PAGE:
Welsh Dungeons and Finnish Dragons

Lucie wants to be a dragon when she grows up.

My kids play Dungeons and Dragons. It is the first thing they played together since the golden days of Star Wars Galactic Heroes invading Polly Pocket land, when they were about six and four. And it is glorious.

I had always thought, as a non-gamer-type, that those shelves of D&D books some of my friends had must have been full of rules and storylines. Otherwise, why would one need so many books? Then my kids started asking for Player’s Handbooks and Monster Manuals for holiday gifts. They’re not full of stories. They’re full of characters. You get to make up the stories.

My kids are all about stories.

The boyo started playing first, and when he brought in the girly, he helped her make her first character and get her head around the rules. It took hours, and it was adorable to watch. Her first character was a bard, and she wrote 20 different back stories, so she could roll a 20-sided die and tell a different version of herself to everyone she met.

The girly uses Finnish names when she’s making characters. When she was 7, and her principal suggested something to do about the “wonderful problem of your daughter” might be teaching her a foreign language after school, my daughter asked for Finnish. This probably has nothing at all to do with my reading her the Kalevala as a wee munchkin. The world will never know, really. But needless to say, I don’t speak Finnish, so that’s not what we did after school. But to her they sounded like magic, and they stuck. All the big players in the Kalevala have these long, thumping names: Vaїnӓmӧinen, Ilmarinen, Lemminkӓinen. They sound like a chant. She has never forgotten.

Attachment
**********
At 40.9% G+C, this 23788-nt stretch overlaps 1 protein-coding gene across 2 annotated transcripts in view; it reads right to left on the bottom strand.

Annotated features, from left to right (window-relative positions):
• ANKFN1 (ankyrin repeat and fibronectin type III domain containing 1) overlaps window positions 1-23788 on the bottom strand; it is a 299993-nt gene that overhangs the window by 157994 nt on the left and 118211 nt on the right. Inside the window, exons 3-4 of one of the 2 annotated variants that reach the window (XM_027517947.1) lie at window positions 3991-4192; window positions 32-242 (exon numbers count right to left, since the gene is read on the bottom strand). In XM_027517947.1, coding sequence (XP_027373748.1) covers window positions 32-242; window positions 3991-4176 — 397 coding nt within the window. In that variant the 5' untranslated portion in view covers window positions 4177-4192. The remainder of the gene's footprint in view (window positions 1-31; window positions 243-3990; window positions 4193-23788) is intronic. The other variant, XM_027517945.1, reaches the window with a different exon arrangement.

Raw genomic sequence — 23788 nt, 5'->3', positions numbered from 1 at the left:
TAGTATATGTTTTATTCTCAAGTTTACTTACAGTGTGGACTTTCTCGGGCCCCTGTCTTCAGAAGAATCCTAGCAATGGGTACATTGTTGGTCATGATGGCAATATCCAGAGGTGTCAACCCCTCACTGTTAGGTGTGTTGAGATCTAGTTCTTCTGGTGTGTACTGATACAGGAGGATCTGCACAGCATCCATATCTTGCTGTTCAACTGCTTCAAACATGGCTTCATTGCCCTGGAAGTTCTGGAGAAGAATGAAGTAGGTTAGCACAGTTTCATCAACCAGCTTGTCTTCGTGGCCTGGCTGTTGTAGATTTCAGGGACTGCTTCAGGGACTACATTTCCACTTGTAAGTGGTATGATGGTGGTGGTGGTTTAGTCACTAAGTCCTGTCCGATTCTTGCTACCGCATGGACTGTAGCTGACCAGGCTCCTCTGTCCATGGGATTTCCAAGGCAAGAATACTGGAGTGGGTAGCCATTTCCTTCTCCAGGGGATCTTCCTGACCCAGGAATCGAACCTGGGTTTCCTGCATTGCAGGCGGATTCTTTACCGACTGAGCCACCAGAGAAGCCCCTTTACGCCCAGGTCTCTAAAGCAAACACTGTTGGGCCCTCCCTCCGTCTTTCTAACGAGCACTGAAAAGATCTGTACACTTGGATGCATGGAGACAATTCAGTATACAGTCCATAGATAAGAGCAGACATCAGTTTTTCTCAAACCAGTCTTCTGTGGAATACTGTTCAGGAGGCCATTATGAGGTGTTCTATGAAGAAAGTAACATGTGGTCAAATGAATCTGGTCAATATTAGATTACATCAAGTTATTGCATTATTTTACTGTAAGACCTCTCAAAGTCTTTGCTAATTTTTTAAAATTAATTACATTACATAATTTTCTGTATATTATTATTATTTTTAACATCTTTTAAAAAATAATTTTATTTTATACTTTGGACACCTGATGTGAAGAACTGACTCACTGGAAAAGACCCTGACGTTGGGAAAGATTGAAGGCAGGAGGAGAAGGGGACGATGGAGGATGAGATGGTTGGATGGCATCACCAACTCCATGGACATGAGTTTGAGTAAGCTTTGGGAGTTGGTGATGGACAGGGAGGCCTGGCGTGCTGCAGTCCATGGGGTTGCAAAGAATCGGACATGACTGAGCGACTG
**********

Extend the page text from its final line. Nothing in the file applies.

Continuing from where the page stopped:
The boyo, who cut his teeth on fantasy video games and books, had hundreds of cool-sounding names at his fingertips. But when he wants to make a new character, he looks at Welsh stories. Welsh names are cool too: Pwyll. Culhwch. Blodeuedd. He may have run across a tattered copy of the Mabinogion in his youth. Realistically anything that looks hard to pronounce from Southern Californian English is fair game, but this is where they turn when they need to create.

Maybe before she grows up.

Because much of creating is starting from something and tweaking it. You have to have something to make art from. Sometimes it’s paint and canvas; sometimes it’s ink and paper; sometimes it’s Welsh folklore and a Character Sheet.

I’m thinking about creativity as I try to increase my output (summer is coming, after all). But it’s also creeping up on Mother’s Day, and I’ve been staring at my kids, being grateful for those quirky, wonderful humans, and marveling at how adorable they still are, even on the edge of adulthood.

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